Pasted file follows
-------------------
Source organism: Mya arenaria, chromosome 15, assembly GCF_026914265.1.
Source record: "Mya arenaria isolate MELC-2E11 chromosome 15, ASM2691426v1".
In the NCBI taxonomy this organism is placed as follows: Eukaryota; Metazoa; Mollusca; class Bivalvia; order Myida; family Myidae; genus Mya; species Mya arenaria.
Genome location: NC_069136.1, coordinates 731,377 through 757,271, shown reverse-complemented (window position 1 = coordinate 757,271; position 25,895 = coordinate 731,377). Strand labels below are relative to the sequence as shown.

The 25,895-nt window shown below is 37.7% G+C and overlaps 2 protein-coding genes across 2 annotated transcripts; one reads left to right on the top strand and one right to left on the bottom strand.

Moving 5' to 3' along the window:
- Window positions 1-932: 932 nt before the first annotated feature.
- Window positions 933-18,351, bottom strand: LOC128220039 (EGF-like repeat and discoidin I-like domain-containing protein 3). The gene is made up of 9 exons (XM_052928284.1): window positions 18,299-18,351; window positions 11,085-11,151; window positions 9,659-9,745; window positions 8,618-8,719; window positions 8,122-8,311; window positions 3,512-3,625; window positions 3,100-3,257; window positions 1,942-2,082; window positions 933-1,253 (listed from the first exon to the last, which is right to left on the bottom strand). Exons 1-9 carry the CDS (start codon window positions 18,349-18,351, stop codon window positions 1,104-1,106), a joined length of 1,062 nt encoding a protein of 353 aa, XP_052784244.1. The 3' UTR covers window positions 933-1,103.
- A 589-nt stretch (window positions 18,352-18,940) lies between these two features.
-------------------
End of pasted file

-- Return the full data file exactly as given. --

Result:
Source organism: Mya arenaria, chromosome 15, assembly GCF_026914265.1.
Source record: "Mya arenaria isolate MELC-2E11 chromosome 15, ASM2691426v1".
In the NCBI taxonomy this organism is placed as follows: Eukaryota; Metazoa; Mollusca; class Bivalvia; order Myida; family Myidae; genus Mya; species Mya arenaria.
Genome location: NC_069136.1, coordinates 731,377 through 757,271, shown reverse-complemented (window position 1 = coordinate 757,271; position 25,895 = coordinate 731,377). Strand labels below are relative to the sequence as shown.

The 25,895-nt window shown below is 37.7% G+C and overlaps 2 protein-coding genes across 2 annotated transcripts; one reads left to right on the top strand and one right to left on the bottom strand.

Moving 5' to 3' along the window:
- Window positions 1-932: 932 nt before the first annotated feature.
- Window positions 933-18,351, bottom strand: LOC128220039 (EGF-like repeat and discoidin I-like domain-containing protein 3). The gene is made up of 9 exons (XM_052928284.1): window positions 18,299-18,351; window positions 11,085-11,151; window positions 9,659-9,745; window positions 8,618-8,719; window positions 8,122-8,311; window positions 3,512-3,625; window positions 3,100-3,257; window positions 1,942-2,082; window positions 933-1,253 (listed from the first exon to the last, which is right to left on the bottom strand). Exons 1-9 carry the CDS (start codon window positions 18,349-18,351, stop codon window positions 1,104-1,106), a joined length of 1,062 nt encoding a protein of 353 aa, XP_052784244.1. The 3' UTR covers window positions 933-1,103.
- A 589-nt stretch (window positions 18,352-18,940) lies between these two features.